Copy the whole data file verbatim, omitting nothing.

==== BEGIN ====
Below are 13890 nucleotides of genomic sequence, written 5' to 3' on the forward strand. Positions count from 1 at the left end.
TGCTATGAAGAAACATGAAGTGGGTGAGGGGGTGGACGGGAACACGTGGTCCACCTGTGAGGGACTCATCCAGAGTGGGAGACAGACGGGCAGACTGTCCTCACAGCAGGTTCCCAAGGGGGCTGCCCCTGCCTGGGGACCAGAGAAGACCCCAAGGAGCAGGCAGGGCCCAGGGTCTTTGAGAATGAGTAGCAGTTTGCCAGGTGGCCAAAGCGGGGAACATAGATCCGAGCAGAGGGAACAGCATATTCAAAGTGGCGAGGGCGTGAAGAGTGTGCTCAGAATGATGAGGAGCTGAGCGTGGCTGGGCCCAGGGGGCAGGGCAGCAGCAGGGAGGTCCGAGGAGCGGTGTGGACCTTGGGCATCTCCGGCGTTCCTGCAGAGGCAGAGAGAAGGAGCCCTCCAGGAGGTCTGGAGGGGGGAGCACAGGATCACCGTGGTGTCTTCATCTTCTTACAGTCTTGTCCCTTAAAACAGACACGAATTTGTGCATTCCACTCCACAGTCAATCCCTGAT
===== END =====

Below are 13890 nucleotides of genomic sequence, written 5' to 3' on the forward strand. Positions count from 1 at the left end.
TGCTATGAAGAAACATGAAGTGGGTGAGGGGGTGGACGGGAACACGTGGTCCACCTGTGAGGGACTCATCCAGAGTGGGAGACAGACGGGCAGACTGTCCTCACAGCAGGTTCCCAAGGGGGCTGCCCCTGCCTGGGGACCAGAGAAGACCCCAAGGAGCAGGCAGGGCCCAGGGTCTTTGAGAATGAGTAGCAGTTTGCCAGGTGGCCAAAGCGGGGAACATAGATCCGAGCAGAGGGAACAGCATATTCAAAGTGGCGAGGGCGTGAAGAGTGTGCTCAGAATGATGAGGAGCTGAGCGTGGCTGGGCCCAGGGGGCAGGGCAGCAGCAGGGAGGTCCGAGGAGCGGTGTGGACCTTGGGCATCTCCGGCGTTCCTGCAGAGGCAGAGAGAAGGAGCCCTCCAGGAGGTCTGGAGGGGGGAGCACAGGATCACCGTGGTGTCTTCATCTTCTTACAGTCTTGTCCCTTAAAACAGACACGAATTTGTGCATTCCACTCCACAGTCAATCCCTGAT